Young sex offenders should be excluded from the proposed Sex Offenders Registry (S.O.R).
So recommends the Samoa Law Reform Commission (S.L.R.C.) in a report which has already been tabled to Parliament for consideration.
A copy of the report has been obtained by the Samoa Observer.
One of the many recommendations point out that “the Legal Framework should ensure that sex offenders that have been convicted of registrable offences in the Youth Court should be excluded from registration in the S.O.R.
“Alternatively the Court may exercise discretion to exclude a sex offender convicted in the Youth Court from registration in the S.O.R, unless it is satisfied that the offender has a persuasive pattern of serious sexual offending and that there is a high risk that the offender will commit a similar offence in future,” the report reads.
The Commission also considers that a further conviction of that same offender of a registrable offence as an adult, should be categorised on the higher end of severity (as a repeat offender), with a longer registration duration period.”
In their context of recommendations, the S.L.R.C notes that the Legal Framework should include a mandatory review by the implementing agency of the operation and effectiveness of the S.O.R and it should be no later than three years following enactment.
The Ministry of Police has been the proposed agency to administer the registry.
Another issue highlighted in the report are the challenges preventing the Auafa Mau database from being fully operational.
S.L.R.C recommends the need for this to be addressed and for a clear timeframe set for when it will be fully operational.
“The Auafa Mau database could be used as the platform for the technology component of a S.O.R, as well as on processes relating to provision of information, access and confidentiality of information, and security classifications.”
Also data and statistics on sexual offending and re-offending should be collated and regularly updated by relevant government ministries (such as Police and Justice and Court Administration so the government is fully and properly informed on any decision it makes in addressing the prevalence of sexual crimes.
“Such information should be entered onto the Auafa Mau Database, once that facility is completed and operational.”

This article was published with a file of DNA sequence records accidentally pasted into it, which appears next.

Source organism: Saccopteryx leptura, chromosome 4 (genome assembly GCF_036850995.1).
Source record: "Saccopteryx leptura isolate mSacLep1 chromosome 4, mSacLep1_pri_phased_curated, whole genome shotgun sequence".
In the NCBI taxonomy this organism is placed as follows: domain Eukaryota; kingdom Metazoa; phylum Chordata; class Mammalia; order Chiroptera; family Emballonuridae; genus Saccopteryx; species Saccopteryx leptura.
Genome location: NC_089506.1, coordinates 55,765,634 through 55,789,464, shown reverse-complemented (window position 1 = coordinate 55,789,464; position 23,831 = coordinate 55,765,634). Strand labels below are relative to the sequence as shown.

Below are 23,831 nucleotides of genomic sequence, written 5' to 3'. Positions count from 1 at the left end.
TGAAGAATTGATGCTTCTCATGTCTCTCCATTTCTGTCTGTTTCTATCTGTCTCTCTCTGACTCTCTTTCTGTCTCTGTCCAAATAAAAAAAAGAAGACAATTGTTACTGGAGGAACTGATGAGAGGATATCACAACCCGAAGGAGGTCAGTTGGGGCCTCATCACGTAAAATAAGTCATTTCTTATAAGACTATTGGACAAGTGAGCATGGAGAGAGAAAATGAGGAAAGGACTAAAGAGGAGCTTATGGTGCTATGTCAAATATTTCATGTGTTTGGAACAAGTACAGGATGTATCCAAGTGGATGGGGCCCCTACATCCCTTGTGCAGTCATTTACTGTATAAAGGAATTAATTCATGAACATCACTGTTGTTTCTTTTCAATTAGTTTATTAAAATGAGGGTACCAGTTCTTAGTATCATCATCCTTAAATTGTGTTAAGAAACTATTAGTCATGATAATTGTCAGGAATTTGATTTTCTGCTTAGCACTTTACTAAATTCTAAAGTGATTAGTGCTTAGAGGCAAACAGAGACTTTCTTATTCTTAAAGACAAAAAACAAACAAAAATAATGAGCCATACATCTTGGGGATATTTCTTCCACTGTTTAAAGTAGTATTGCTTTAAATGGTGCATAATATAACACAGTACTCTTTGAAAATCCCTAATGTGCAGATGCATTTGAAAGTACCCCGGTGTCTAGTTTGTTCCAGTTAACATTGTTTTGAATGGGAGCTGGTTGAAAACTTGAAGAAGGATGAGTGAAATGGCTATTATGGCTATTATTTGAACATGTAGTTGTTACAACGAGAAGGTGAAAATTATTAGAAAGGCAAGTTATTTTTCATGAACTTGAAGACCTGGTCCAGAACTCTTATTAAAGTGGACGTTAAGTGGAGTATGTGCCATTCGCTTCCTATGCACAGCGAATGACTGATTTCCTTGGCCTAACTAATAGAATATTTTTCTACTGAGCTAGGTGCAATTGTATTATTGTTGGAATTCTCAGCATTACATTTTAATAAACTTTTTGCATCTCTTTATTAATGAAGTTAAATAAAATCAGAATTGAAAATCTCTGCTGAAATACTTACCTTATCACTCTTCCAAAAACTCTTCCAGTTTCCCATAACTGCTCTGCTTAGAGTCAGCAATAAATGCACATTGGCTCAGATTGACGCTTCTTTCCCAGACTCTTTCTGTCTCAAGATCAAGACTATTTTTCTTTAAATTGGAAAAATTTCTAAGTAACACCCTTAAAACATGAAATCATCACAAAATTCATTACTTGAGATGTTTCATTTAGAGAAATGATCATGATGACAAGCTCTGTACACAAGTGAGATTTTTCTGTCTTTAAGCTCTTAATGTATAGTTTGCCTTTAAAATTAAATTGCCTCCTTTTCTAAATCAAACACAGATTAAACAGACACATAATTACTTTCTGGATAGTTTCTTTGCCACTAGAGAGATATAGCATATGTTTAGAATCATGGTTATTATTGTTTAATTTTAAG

“The Legal Framework should provide that the information on the S.O.R should not be made publically available.
“However, information on a S.O.R relating to serious recidivist sex offenders, for example where children or people with disabilities are victimized, should be made publically available.
“This may be done by requiring information about offenders to be automatically transferred to a public part of the S.O.R when there is serious repeat offending by that offender.
“Alternatively the Court could be given discretion when sentencing a serious repeat offender, to order that the information may be made publicly available if there is a pervasive pattern of serious sexual offending and a high risk to re-offending, upon an application by prosecution.”
Also the S.O.R should require personal information of a sex offender on a S.O.R to be kept strictly confidential, and that such information may only be made available to an Approved Agency in limited circumstances.
Another recommendation is the identification of registrable offences, grouping of such offences, and the duration of registration of such offences which should be carried out by the Attorney General’s Office, in close collaboration with the Ministry of Justice and Courts Administration, the Ministry of Police, the Ministry for Corrections Services and the Office of the Ombudsman.
“However the Commission expresses the preference that registrable offences should include serious sexual offences such as rape and other sexual offences of similar severity.
“Sexual offences that are considered less serious, for example voyeurism, adultery and sodomy should not be registrable offences.
“The group containing more severe sexual offences should result in a longer registration period, than the group containing less severe sexual offences.
“Recidivist sex-offenders, child sex offenders, and sex offenders of severely intellectually disabled persons should be considered on the higher end of severity with a longer registration period.”
Regarding sex offence outside of Samoa, S.L.R.C recommends that they should be registered on the S.O.R.
Also an offender convicted of a sexual offence outside of Samoa who is convicted in Samoa of another sexual offence should be treated as a repeat offender in regards registration requirements.
The Criminal Deportee Policy should be reviewed in order to improve and strengthen national policies on the arrival, rehabilitation and reintegration of criminal deportees.
S.L.R.C also recommends that Criminal offences should be created to punish non compliance with S.O.R reporting requirements (including updating information) and confidentiality requirements.
“If the offender was convicted in a foreign jurisdiction of a sexual offence and is transferred to Samoa to serve their sentence and was serving the sentence for that offence that became a registrable offence when the S.O.R was established.”